This month holds the dubious honor of being the time of Strokeman’s first (and only) fall since his effort to go to the bathroom in the CCU. In actuality, he didn’t really fall. He just kind of slid to the floor at the side of the bed. He was horrified, but we were able to calmly work through the plan we had been given by the therapists for just such an occasion. I was so encouraged by how easy it was to get him up off the floor, but he was terrified of it happening again, and this caused him to be more fearful than ever.
As I look back, I see many things that have improved, but also some things that I had to give up on. At this point, not only was Strokeman attending church with me somewhat regularly, we actually left the wheelchair in the car a few times. He would walk in, sit in a pew, and then walk back out to the car. Soon after, he began to insist on having the wheelchair to sit in, and then after several months of him being less and less inclined to go at all, and my being less and less inclined to fight about it every week, he stopped going. The same pattern is seen if I look at how he came with me to take our granddaughter to a short sports program once a week. Now he rarely leaves the house. As I consider the reasons for this, I think that perhaps it has to do with what seemed more frightening to him. Initially, it was more frightening to think of staying at the house without me than to go with me. As we worked at his independence, and he became more confident about staying by himself for periods of time, his fear of leaving the house became more prominent.
March 2013: My grand daughter, Baylie begins to play soccer. Strokeman goes to a few games with me, but soon begins to beg off, complaining of cold, a fear of having to use the porta-potty, etc. In the car on the way to the games, his rapid breathing is audible as he fights back the fear. Soon it is just easier to let him stay home.
My days were primarily taken up with tending to Strokeman , but with the sitter that was coming on Mondays, and with my husbands increased ability to stay home by himself for a period of time, I was able to spend time away. I was able to be involved with activities of my children and grandchildren and to enjoy being with good friends for a bite to eat or a movie. I began to feel like I was getting a little bit of my life back, but continued to grieve that Strokeman seemed content to not be a part of this.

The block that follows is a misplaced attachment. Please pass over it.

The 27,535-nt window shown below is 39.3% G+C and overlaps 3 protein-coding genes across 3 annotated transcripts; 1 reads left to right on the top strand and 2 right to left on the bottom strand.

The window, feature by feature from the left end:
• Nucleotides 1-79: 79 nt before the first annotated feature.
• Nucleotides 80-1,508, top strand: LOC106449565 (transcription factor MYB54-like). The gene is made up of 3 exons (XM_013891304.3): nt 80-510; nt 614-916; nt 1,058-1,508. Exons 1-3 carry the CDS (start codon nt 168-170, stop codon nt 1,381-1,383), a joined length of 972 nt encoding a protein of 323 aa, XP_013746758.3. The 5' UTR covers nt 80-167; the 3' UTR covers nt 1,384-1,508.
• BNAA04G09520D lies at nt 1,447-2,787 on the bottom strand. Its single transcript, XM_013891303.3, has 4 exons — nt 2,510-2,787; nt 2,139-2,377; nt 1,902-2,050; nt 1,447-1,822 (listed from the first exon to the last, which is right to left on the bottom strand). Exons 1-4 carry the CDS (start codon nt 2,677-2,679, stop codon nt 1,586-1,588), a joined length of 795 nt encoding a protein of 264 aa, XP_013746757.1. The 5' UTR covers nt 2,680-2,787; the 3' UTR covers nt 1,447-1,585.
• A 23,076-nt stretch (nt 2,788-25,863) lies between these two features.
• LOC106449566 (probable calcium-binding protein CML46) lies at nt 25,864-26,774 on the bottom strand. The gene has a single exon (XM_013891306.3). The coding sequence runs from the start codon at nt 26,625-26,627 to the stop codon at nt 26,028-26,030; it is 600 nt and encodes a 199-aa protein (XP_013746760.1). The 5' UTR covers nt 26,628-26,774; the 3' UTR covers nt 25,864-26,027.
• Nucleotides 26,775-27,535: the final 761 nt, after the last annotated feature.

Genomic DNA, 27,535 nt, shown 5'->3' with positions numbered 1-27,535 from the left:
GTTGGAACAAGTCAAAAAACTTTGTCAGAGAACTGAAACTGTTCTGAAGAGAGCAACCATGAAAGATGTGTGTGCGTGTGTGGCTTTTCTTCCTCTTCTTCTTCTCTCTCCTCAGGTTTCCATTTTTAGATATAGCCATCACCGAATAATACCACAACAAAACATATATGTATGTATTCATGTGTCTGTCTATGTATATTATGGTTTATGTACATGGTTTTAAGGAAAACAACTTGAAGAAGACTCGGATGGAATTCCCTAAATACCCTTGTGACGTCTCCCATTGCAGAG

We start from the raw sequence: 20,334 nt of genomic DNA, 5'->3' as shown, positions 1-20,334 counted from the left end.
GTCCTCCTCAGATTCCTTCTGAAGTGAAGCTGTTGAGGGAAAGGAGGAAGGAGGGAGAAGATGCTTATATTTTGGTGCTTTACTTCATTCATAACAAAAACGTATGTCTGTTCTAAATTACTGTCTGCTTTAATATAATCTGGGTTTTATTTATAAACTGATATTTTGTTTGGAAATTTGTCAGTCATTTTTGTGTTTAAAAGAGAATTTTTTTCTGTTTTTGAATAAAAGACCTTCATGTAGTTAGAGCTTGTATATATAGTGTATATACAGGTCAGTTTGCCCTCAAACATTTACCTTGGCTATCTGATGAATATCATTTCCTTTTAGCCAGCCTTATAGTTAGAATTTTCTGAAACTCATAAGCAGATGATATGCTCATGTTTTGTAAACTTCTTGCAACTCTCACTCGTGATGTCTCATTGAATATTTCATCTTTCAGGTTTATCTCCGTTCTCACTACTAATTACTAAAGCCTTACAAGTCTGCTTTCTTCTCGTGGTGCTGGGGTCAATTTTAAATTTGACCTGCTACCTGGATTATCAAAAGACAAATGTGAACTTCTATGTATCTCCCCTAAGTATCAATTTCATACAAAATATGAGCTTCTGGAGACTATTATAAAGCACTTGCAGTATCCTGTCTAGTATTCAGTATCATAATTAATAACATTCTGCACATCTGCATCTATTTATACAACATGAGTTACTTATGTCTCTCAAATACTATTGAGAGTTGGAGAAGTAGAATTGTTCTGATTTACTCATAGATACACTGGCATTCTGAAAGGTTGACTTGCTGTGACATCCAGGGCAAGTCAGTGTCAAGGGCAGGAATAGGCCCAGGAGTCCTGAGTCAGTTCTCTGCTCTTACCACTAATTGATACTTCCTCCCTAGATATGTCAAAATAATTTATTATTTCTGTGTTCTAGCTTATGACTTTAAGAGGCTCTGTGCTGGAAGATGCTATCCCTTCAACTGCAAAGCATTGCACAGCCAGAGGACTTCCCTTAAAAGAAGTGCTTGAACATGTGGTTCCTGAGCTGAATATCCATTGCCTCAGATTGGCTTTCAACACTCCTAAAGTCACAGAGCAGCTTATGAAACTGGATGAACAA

One of my favorite activities at this time was making cookies to send my army son. Almost every week I sent him a package of cookies. I had asked him what kind he liked, and he suggested I just go through the cookbook and make them all. And that is what I did. I found that some were more package friendly than others. At one point, I was not only sending cookies to him, but to a part of his company stationed in a different part of Afghanistan. It was a pleasure to send a little bit of home to the men and women who are protecting my freedom. I imagine my son would love for me to start that up again, even if he is in Hawaii now.
It was about this time of the year that I began to see appliances breaking down and things needing maintenance around the house. The problem with every appliance only being made to last 10 years is that they all start breaking at the same time. I became adept at calling repair men and making decisions about whether to fix or replace. The upside about being home most the time is that when you have to wait around for a repair man to come, you know you would be there anyway.
March 2014: It makes me a little sad to look back see that Strokeman has given up on that first effort to try to be out and about. There seems to be only one place he is willing to make the effort to go, and that is to my daughter’s house on special occasions. However, he does seem to increasingly look for ways to stay connected in spite of his reclusiveness. He often writes letters to send in the mail to his grand daughters. He calls his children and grandchildren quite regularly.